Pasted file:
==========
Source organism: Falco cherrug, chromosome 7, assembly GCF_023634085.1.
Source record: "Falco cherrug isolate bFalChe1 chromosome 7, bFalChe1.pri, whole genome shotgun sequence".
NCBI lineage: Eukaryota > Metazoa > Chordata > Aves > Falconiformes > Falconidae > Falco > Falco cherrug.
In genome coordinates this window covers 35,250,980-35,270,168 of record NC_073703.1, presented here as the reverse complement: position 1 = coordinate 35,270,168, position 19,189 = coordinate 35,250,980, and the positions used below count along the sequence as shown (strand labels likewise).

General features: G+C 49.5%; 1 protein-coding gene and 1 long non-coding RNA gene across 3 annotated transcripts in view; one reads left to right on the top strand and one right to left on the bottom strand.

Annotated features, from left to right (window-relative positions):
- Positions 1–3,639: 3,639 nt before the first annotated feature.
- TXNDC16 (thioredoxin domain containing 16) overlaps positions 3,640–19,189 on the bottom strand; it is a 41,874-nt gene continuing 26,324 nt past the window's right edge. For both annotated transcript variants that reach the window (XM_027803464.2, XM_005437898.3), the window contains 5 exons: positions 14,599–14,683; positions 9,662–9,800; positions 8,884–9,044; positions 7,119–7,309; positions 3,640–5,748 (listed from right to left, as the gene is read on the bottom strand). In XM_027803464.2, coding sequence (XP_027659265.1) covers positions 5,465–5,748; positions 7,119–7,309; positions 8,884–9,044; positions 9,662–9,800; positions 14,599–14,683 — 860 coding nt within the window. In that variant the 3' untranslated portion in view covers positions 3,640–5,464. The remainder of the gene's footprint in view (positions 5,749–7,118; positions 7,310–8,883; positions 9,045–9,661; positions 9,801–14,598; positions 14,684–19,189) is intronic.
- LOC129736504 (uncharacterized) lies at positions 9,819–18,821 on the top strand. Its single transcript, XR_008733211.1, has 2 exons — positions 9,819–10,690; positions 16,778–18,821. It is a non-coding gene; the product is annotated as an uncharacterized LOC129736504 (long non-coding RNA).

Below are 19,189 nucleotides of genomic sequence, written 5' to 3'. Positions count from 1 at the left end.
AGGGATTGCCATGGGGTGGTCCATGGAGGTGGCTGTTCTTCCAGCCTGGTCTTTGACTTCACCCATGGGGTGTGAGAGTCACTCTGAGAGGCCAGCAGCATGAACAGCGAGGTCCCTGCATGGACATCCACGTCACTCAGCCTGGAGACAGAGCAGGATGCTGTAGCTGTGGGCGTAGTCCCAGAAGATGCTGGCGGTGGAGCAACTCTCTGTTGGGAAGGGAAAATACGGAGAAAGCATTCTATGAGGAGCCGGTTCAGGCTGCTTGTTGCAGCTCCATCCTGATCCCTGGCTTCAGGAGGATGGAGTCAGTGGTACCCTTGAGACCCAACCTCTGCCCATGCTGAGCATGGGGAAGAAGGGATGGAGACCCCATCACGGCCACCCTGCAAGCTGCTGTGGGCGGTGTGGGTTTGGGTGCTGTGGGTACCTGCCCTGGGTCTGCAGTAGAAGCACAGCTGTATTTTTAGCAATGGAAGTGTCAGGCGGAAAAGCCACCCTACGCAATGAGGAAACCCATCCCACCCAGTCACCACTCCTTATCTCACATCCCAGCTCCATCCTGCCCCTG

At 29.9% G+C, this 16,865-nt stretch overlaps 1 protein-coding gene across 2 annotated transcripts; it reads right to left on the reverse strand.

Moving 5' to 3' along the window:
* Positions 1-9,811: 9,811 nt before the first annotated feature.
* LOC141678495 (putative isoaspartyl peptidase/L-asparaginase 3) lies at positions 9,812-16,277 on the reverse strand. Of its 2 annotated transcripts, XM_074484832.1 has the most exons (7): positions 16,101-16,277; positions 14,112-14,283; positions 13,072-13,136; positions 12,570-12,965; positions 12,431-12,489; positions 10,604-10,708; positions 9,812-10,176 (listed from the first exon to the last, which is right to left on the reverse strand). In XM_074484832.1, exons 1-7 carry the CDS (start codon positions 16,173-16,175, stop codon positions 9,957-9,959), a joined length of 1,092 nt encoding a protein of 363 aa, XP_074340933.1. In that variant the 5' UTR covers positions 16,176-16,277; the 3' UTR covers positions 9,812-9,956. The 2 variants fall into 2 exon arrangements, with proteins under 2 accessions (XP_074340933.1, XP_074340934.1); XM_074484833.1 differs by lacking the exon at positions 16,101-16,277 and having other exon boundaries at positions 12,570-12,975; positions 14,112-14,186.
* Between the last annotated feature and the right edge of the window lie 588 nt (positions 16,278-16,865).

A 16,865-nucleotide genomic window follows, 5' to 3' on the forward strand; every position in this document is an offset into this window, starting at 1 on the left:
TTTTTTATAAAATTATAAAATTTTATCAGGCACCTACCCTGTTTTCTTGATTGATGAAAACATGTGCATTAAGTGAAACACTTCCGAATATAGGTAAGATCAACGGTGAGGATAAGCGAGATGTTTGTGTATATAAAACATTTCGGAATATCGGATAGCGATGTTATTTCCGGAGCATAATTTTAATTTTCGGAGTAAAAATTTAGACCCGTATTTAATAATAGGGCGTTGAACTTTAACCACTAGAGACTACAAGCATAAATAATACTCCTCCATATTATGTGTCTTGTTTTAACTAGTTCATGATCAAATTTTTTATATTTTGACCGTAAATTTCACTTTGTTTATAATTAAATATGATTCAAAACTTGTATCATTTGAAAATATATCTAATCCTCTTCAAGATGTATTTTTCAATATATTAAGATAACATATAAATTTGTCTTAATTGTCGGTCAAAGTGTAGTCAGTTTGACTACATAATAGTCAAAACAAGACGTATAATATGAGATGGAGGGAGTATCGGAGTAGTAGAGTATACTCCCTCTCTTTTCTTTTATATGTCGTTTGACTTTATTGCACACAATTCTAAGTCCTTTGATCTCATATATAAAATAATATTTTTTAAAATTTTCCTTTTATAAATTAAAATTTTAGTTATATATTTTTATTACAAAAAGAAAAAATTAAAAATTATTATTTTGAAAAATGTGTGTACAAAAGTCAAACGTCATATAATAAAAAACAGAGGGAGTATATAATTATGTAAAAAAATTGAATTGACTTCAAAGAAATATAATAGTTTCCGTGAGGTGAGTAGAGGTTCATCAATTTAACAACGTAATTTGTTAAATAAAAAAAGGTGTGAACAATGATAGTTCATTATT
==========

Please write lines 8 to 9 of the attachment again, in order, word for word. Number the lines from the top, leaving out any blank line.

- TXNDC16 (thioredoxin domain containing 16) overlaps positions 3,640–19,189 on the bottom strand; it is a 41,874-nt gene continuing 26,324 nt past the window's right edge. For both annotated transcript variants that reach the window (XM_027803464.2, XM_005437898.3), the window contains 5 exons: positions 14,599–14,683; positions 9,662–9,800; positions 8,884–9,044; positions 7,119–7,309; positions 3,640–5,748 (listed from right to left, as the gene is read on the bottom strand). In XM_027803464.2, coding sequence (XP_027659265.1) covers positions 5,465–5,748; positions 7,119–7,309; positions 8,884–9,044; positions 9,662–9,800; positions 14,599–14,683 — 860 coding nt within the window. In that variant the 3' untranslated portion in view covers positions 3,640–5,464. The remainder of the gene's footprint in view (positions 5,749–7,118; positions 7,310–8,883; positions 9,045–9,661; positions 9,801–14,598; positions 14,684–19,189) is intronic.
- LOC129736504 (uncharacterized) lies at positions 9,819–18,821 on the top strand. Its single transcript, XR_008733211.1, has 2 exons — positions 9,819–10,690; positions 16,778–18,821. It is a non-coding gene; the product is annotated as an uncharacterized LOC129736504 (long non-coding RNA).